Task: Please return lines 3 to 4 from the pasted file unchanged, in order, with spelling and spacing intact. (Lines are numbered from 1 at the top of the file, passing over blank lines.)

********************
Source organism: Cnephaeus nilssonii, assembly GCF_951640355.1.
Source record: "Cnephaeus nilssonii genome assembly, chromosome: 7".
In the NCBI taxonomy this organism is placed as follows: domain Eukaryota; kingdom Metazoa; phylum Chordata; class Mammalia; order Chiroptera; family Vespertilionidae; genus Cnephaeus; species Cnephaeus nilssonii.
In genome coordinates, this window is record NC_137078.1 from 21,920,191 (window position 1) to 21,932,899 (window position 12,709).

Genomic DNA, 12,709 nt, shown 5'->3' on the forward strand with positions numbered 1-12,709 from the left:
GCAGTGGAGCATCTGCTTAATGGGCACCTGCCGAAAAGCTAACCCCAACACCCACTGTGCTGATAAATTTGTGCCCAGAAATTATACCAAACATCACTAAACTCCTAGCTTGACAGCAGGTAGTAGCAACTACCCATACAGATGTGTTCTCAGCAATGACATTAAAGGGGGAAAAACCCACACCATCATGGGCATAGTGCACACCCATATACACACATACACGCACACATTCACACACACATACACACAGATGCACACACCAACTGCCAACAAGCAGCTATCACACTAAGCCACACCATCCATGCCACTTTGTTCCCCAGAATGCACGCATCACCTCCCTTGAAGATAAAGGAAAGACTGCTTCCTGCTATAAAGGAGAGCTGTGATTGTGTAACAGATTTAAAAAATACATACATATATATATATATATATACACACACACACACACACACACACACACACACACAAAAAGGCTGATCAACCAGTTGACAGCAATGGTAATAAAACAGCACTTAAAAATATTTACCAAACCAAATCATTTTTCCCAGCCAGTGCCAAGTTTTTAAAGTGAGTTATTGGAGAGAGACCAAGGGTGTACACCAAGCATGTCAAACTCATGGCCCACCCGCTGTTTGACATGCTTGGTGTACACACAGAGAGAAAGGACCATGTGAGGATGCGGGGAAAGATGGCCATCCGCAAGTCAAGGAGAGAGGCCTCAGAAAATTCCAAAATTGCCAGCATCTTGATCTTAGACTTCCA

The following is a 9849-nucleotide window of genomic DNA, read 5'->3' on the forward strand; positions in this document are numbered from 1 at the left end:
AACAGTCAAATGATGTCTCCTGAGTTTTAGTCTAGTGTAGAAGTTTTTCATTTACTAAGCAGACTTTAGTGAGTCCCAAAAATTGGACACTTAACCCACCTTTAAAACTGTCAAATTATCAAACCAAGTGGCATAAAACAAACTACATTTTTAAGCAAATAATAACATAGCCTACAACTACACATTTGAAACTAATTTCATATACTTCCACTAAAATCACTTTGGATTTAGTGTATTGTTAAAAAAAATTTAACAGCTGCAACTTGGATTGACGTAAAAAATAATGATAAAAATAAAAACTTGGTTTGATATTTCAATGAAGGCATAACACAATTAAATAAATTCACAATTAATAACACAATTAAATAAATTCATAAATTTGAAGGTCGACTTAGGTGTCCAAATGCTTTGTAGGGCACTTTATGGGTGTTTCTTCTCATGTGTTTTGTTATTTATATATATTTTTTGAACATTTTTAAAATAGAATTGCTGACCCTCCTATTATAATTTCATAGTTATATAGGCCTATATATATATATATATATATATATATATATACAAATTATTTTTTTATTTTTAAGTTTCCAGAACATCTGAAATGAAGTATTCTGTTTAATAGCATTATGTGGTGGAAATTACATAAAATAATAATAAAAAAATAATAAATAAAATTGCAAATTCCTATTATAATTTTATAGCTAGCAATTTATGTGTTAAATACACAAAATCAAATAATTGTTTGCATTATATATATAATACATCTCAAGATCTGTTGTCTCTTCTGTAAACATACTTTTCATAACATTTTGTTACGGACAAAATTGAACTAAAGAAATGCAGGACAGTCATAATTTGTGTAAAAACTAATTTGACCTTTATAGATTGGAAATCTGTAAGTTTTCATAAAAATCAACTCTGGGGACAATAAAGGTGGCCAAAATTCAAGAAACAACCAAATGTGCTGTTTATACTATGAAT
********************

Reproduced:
In the NCBI taxonomy this organism is placed as follows: domain Eukaryota; kingdom Metazoa; phylum Chordata; class Mammalia; order Chiroptera; family Vespertilionidae; genus Cnephaeus; species Cnephaeus nilssonii.
In genome coordinates, this window is record NC_137078.1 from 21,920,191 (window position 1) to 21,932,899 (window position 12,709).